You know that small fold of tissue that reaches from the floor of the mouth to the underside of your tongue? That's called your lingual frenum. Typically, the lingual frenum detaches before birth, allowing the tongue to have full range of motion. If it doesn't detach fully, it can restrict your tongue's ability to move. That's called tongue tie. Tongue tie can limit craniofacial growth and can cause issues with breathing, breast feeding, eating, talking and swallowing. Diagnosing tongue tie should go far beyond a mere visual evaluation of the frenum by looking most importantly at the ability of the tongue to move and function as it should.
What Happens If Tongue Tie Goes Untreated?
Untreated tongue ties can compromise the growth and development of your facial bones and other soft tissues in your mouth. High, narrow palates resulting in restricted nasal airways are common with tongue ties, and common complications can include mouth breathing, tongue thrust, crowding of teeth and orthodontic issues, digestive problems, impaired speech, sleep disorders and head/neck pain.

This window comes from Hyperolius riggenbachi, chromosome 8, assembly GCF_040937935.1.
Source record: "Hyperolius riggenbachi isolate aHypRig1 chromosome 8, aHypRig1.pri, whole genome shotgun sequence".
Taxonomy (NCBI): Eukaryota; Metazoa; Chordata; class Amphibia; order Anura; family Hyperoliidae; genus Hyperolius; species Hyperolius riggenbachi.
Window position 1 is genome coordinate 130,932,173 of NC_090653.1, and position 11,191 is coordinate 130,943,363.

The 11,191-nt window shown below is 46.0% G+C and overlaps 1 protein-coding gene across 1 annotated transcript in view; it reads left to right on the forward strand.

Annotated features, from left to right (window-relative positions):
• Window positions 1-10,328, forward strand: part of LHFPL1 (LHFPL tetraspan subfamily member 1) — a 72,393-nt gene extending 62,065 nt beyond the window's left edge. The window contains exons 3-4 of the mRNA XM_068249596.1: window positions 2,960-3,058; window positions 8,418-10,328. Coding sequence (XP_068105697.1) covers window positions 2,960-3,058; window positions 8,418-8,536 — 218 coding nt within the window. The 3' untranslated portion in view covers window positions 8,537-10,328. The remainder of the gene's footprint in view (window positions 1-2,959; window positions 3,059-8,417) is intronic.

How Can Myofunctional Therapy Help?
If there is a restriction found (tongue tie), the tongue tie may need to be surgically released. This procedure is commonly referred to as a frenectomy. Myofunctional therapy is recommended both before and after a frenectomy. Stretching and strengthening exercises will help prepare the tissue for release and ensure that the tissue doesn't reattach after a frenectomy is completed. After a frenectomy, it is crucial to re-educate the tongue and facial muscles to help restore proper balance and function. Many erroneously assume that merely releasing a tongue tie will automatically correct the underlying issues. I offer this analogy: A tongue with a tongue tie is similar to a domesticated tiger. A domesticated tiger only knows how to do what it has always done (wait to be fed). If you release it out into the wild, it has NO idea what to do out there (hunt). Likewise, even after a release, the tongue will continue to function the same as it always has until it learns new patterns of function through myofunctional therapy.